A – Alphabetical Order

J and U come after Z?

All of my type, the individual metal letters I use to create texts, is located in trays called California Job Cases. Each tray holds all the letters and symbols of one size and font of type. So if I want to create a block of text in 12 pt Stymie, I pull the appropriate tray labelled ‘Stymie 12” and use it to compose the text. If I want to add a title to this text in 14pt Stymie, I pull a different tray labeled ‘Stymie 14.’ This means that a printer needs to have a lot of trays on hand to meet the needs of various compositions and clients –I have approximately 120 cases.

Each tray of the California Job Case is divided into 89 compartments of varying size and each compartment holds the typeface of one letter or symbol.  These compartments are not labelled and are not in a traditional alphabetical order.  This means that the typesetter needs to memorize the lay of the case—much like learning to type on a keyboard.

california case
http://www.briarpress.org/typecase/about

Notice that the tray above is broadly organized into three sections. The left two sections hold the lowercase letters and the right sections holds the uppercase letters.  The lower case letters seem in a somewhat random order, but the uppercase letters follow in almost alphabetical order (except for J and U…they appear after z).  The order and size of the compartments for the lowercase letters is based on frequency of use. For instance, the letter ‘e’ is the most frequently used letter and therefore has the most central and largest compartment. So why are J and U displaced in the capital letters? J and U were not in common usage until movable type and type cases were well established and so were placed in the open compartments after Z when they did become commonly used.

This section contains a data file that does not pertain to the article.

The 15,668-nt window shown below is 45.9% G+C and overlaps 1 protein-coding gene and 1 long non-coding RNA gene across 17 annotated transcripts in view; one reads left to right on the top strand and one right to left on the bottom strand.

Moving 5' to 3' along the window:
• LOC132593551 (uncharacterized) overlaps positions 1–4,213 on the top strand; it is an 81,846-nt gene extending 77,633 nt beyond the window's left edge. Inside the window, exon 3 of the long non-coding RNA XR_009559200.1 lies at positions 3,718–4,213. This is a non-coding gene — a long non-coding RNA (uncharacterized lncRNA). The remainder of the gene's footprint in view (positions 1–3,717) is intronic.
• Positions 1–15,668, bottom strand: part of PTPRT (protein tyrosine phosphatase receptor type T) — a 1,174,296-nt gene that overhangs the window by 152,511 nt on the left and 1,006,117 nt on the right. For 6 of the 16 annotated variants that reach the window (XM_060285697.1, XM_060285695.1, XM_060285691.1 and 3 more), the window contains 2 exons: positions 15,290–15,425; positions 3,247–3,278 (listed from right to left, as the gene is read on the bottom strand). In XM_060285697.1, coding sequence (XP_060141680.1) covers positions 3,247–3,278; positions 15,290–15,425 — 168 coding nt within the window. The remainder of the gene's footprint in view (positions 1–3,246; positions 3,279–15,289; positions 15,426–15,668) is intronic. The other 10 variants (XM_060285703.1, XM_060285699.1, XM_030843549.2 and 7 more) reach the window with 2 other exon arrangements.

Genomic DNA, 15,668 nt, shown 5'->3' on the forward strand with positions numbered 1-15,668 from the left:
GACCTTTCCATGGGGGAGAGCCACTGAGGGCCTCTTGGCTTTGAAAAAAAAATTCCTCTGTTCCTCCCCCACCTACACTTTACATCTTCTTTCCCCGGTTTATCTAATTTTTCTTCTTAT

So, like someone skilled at typing on keyboard, a type setter must learn the case layout and build muscle memory. Traditionally, the compartments are not labelled. The typesetter must be able to pick the letters without looking.  The hard part, for me, lies in memorizing the Capital Letters that are so close to alphabetical order. It’s hard to skip J and U…it’s hard to break ones own memory.

 

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13 thoughts on “A – Alphabetical Order

  1. I love these stories of how something has evolved. I remember learning to type and asking the same questions about why letters were where they were. Now, it’s just natural that my fingers find the right letters. I guess that’s true of typesetters, too. Good start to the challenge! Looking forward to reading more! Amy Morris-Jones

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  2. Fascinating. My older sister did some work with type setting many years ago, and it’s always seemed mysterious and beautiful to me. I like that you start this A-Z month by letting us knew that J and U actually come after Z!

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  3. Wow – what a fascinating post! I absolutely love the mechanical, real-world nature of a non-digital printing press. The letters and words with an actual 3-D form, emphasising their importance. The smell of the ink and the wood. How fabulous. What does your press print? And how did you come by all the trays? Are they easy to get hold of, complete with blocks, now?

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  4. I really enjoyed reading this post, as I admit to not having any knowledge of typesetting. I tried to memorise the layout of the case but it’s not easy to unlearn something that’s ingrained. Until it becomes muscle memory, something needs to be unlearned for the new to be learned.

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